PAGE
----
To Juan Fernandez

After a lengthy but indecisive engagement with a well-armed French vessel, the St-Joseph both ships worked along the South American mainland towards Callao in search of prizes, but pickings were slim. 

Things picked up after an unsuccessful raid on the Panamanian gold mining town of Santa María when they took the Asunción, a heavily laden merchantman, and Selkirk would have been put in charge of the prize. 

Dampier, however, took off some much-needed provisions and flour and abruptly set the ship free, arguing that she gain was not worth keeping. 

Dampier's persistent indecision and inconsistency caused such friction between the two commanders and when they decided to part company in May 1704 Selkirk elected to remain with Stradling.

The Cinque Ports continued to cruise off the coast of Central and South America until August, then moved back to Juan Fernandez in September. At that point, a hurried refit convinced Selkirk that the vessel was unseaworthy and he declared he would leave the ship there rather than sail any further in her.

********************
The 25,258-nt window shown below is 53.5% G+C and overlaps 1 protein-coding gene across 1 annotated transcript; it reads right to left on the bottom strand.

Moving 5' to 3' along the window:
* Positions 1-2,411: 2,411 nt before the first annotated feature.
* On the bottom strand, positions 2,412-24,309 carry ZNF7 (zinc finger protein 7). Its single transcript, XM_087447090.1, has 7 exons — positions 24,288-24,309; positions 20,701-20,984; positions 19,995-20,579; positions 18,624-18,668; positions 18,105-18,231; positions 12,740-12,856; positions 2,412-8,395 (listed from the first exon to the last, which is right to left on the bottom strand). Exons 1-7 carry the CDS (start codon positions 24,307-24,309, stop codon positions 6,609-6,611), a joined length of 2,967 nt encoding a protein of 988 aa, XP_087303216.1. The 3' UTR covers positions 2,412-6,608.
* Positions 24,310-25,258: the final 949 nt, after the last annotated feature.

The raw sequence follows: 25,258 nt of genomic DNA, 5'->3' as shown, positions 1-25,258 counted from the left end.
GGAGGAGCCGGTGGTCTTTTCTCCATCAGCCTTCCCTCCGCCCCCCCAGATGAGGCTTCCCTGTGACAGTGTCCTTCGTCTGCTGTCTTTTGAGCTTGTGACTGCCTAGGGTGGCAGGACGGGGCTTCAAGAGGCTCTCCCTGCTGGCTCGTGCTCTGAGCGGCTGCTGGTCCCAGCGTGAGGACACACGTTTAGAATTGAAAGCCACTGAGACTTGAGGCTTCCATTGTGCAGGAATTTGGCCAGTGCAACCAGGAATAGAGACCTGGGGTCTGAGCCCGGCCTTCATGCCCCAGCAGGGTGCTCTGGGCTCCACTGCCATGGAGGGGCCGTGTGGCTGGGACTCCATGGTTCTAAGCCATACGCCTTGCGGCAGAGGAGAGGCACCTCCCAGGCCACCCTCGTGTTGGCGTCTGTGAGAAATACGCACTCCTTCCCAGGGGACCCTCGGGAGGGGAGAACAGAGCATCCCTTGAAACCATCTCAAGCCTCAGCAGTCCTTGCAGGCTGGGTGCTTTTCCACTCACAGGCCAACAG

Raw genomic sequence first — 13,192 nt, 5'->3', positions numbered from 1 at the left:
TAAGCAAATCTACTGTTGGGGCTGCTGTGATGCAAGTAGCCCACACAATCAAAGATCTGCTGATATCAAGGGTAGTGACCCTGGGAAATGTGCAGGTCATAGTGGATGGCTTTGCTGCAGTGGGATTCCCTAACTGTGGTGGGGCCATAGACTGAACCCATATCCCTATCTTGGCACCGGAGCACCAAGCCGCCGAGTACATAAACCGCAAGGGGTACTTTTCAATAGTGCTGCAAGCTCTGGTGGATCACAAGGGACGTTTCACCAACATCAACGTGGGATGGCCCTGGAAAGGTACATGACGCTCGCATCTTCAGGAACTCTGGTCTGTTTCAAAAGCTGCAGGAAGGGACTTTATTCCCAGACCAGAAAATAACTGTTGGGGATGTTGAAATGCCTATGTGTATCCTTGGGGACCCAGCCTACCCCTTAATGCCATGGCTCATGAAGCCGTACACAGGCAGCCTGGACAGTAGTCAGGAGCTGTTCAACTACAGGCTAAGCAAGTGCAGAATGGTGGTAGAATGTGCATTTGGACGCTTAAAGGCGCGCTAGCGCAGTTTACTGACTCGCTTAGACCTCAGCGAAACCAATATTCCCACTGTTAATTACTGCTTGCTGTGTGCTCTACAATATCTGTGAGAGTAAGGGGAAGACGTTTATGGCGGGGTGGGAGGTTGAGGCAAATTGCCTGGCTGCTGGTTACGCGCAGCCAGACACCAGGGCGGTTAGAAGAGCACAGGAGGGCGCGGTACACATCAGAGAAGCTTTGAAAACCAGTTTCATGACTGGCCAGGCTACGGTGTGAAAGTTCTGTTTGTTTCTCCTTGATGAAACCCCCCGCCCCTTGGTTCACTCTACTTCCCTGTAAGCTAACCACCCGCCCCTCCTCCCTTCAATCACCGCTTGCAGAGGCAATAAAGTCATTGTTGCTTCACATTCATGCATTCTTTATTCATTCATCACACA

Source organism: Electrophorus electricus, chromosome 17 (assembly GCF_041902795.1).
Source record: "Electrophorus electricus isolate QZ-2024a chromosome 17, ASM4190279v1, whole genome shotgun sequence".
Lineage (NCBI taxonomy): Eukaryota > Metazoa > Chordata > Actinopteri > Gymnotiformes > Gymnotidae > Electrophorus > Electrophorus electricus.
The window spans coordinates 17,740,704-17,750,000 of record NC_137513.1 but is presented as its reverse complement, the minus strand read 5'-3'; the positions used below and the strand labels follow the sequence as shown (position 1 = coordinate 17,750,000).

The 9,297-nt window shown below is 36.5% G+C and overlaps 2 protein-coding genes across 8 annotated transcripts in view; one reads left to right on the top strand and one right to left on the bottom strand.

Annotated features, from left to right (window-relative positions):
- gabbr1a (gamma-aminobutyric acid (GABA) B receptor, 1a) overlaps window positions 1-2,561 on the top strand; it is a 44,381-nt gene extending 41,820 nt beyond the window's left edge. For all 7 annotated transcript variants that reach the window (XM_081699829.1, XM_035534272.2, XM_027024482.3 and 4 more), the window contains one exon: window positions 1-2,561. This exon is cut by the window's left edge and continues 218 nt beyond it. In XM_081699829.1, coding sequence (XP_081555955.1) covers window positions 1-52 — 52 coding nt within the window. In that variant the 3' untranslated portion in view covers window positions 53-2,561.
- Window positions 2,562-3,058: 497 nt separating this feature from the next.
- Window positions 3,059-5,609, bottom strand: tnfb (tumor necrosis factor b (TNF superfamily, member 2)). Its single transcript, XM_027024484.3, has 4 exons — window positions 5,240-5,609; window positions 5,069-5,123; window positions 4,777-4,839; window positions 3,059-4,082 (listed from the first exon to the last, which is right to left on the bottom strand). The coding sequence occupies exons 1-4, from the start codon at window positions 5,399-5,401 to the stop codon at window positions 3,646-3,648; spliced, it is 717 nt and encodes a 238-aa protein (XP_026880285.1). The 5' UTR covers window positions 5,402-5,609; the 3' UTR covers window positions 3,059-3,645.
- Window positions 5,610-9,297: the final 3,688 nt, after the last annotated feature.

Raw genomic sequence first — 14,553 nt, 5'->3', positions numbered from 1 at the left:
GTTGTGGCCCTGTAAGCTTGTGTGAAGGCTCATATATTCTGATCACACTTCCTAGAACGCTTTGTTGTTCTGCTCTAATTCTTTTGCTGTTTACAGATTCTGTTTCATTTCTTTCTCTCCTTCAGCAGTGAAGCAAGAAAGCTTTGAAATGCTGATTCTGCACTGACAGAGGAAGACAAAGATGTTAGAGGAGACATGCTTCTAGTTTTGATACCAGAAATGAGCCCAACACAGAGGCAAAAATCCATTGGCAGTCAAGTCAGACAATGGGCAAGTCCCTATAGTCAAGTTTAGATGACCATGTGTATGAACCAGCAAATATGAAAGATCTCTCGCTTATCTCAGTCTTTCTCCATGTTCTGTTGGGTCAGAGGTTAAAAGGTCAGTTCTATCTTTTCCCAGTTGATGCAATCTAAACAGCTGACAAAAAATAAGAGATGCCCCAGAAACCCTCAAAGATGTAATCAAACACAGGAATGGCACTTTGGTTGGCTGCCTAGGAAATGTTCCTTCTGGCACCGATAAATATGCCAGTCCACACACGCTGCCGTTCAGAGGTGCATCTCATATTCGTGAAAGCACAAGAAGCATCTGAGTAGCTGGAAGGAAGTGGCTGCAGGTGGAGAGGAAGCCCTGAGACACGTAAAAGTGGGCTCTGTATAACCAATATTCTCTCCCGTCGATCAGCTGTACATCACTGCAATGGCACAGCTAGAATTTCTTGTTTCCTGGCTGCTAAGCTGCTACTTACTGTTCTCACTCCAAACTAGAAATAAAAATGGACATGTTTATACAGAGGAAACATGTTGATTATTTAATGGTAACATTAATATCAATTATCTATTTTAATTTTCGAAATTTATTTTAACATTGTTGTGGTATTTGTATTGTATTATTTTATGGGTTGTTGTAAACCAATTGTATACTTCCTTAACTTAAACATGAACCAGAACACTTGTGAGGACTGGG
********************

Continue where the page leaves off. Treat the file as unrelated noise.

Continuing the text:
Selkirk left with 'his Clothes and Bedding, with a Firelock, some Powder, Bullets, and Tobacco, a Hatchet, a Knife, a Kettle, a Bible, some practical Pieces, and his Mathematical Instruments and Books' but seems to have had second thoughts on his way ashore. Stradling, however, refused to allow him back on board. 


© Ian Hughes 2017